Blast from the Past (novel)
|Publisher||Bantam Press (UK)
Delacorte Press (US)
|3 September 1998 (UK)
7 September 1999 (US)
|Media type||Print (Hardback & Paperback)|
Blast from the Past is a 1998 novel by Ben Elton, published by Bantam Press and later adapted into a stage performance by the West Yorkshire Playhouse. The plot centres on Polly Slade, an ordinary woman with a highly unusual past, whose world is thrown into turmoil when the two men in her life show up at her front door in the middle of the night: Jack, a general in the United States Army with whom she had a short-lived affair as a teenager and Peter, an obsessive stalker who has been terrifying her for the past two years. Themes of the novel include obsession, rape, the morality of war, gender politics, and whether one can ever hope to return to the past and find that everything is just as one remembers it.
Polly Slade is a 34-year-old woman with no money, no love life and a boring, run of the mill job at the local town council. She has attracted the obsessive attention of Peter, an ex-client, who continues to harass and threaten her in breach of several court orders she has brought out against him. The novel frequently changes perspective, and we see the depth of his obsession with her as he plots to come to her house late at night in a last-ditch attempt to prove his "love" to her.
Through a series of flashbacks we investigate Polly's relationship with Jack Kent, a soldier who was once the youngest captain in the US Army. They had a short affair during the summer when Polly was seventeen years old. She was at that time an activist and saboteur living in a "peace camp" in the countryside, whom Jack met at a motorway service station while he was positioned in England with his work. The relationship ended when he took her to a hotel and then walked out on her as she slept, leaving her with no way of contacting him. Polly's memories of him are extremely bitter for this reason, and Jack, who is trapped in an unhappy marriage, finds he cannot escape Polly's influence over his life. He has risen to the rank of a general, partly with her assistance, as his memories of her have kept him from becoming involved in a number of scandals which could have ruined his career.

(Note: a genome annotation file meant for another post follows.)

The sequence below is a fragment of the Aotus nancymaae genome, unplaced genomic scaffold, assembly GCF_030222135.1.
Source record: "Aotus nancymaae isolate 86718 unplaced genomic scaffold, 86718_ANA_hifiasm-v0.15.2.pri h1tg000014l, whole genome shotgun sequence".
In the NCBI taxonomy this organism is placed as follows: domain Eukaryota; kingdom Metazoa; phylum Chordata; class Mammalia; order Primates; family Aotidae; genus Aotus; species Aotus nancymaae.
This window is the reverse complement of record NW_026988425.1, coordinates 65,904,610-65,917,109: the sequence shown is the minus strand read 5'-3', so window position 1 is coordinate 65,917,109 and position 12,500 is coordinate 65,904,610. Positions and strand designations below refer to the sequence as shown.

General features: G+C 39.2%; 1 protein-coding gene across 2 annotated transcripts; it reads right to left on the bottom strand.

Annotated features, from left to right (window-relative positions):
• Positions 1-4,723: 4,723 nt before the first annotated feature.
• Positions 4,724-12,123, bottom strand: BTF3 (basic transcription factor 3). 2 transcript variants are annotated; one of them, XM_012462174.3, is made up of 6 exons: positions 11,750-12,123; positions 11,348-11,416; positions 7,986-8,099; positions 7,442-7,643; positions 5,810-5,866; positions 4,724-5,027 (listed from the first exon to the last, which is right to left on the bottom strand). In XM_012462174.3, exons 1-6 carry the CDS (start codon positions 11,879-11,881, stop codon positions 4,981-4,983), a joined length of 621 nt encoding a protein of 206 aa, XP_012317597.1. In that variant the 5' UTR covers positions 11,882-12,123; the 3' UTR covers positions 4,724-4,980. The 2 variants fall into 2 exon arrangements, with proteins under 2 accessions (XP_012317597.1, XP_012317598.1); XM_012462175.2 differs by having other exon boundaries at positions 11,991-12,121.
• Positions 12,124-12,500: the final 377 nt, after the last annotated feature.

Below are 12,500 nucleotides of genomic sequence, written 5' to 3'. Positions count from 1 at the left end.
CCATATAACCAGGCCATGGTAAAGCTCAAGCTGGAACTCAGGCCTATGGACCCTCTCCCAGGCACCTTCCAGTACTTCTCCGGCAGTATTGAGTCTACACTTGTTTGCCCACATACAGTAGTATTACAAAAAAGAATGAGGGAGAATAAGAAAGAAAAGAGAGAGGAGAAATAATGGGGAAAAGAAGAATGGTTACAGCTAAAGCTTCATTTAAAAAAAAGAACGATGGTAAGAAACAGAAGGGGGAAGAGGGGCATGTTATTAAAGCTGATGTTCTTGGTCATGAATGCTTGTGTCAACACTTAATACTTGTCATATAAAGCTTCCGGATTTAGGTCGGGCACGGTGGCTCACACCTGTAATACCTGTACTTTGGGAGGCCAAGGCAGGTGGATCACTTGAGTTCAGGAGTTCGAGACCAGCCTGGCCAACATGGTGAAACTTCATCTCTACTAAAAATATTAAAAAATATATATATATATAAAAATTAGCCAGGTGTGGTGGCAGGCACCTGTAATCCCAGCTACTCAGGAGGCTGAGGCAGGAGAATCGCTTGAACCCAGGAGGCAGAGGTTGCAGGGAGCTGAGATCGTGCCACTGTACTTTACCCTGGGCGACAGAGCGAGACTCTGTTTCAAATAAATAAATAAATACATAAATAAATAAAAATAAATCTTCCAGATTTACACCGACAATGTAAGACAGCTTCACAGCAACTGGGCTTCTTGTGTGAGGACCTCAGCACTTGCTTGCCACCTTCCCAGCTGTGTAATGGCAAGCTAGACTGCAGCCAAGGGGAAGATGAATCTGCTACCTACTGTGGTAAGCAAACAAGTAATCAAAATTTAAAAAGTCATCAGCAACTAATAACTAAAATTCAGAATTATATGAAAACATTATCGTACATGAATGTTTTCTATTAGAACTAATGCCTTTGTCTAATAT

One night, Polly's phone rings in the small hours of the morning, and Jack unexpectedly announces his intention to come to visit her, despite the unsociable hour and the fact of them not having seen each other for sixteen years. Meanwhile, Peter is also making his way over to Polly's house, and he and Jack have a confrontation in a public phone booth. Jack arrives at Polly's house and they spend several hours talking about the past, both memories of their relationship and details of Jack's life since he left her. They argue about politics; Jack is very right wing and something of a male chauvinist, whereas Polly is a pacifist and feminist. Polly's beliefs oppose everything he stands for, and he tells her that people like her are what has brought America to ruin.
When she complains that he cannot just reappear in her life after such a long absence, he comes to the point of his visit: he intends to kill her to prevent the details of his relationship with her becoming public. At the time they knew each other, Polly was an anarchist and below the legal age of consent for sex in America (at the time of their affair, Jack was stationed in England), and if Jack's involvement with her is found out, his career could be ruined. He is the top candidate to become the National Security Advisor and he has decided that nothing, not even the love of his life, can be allowed to stand in his way.
At this point Peter breaks into the house, having killed a milkman he initially mistook for Jack. As Jack is about to murder Polly, Peter bursts into the room, shouting a string of obscenities and threats. Jack shoots him dead, allowing Polly a chance to activate her alarm, alerting the police who arrive in minutes. Rather than have his history with Polly, and the murder of Peter, made public, Jack shoots himself. When his body is found, there is a major press scandal over his involvement with Polly and the details of his death, exactly what he feared would happen to him in life. Polly is now free of the terror of her stalker, but she has been left with nothing, and decides to rebuild her life. At the very end of the novel, she is visited by Jack's recently divorced brother, who feels he cannot hate her for what has happened and wants to know more about her and her relationship with Jack. As she lets him into the house, she is calm and feeling positive about the future, and she notices how like Jack he is but with one noticeable difference: his voice is "kinder, somehow".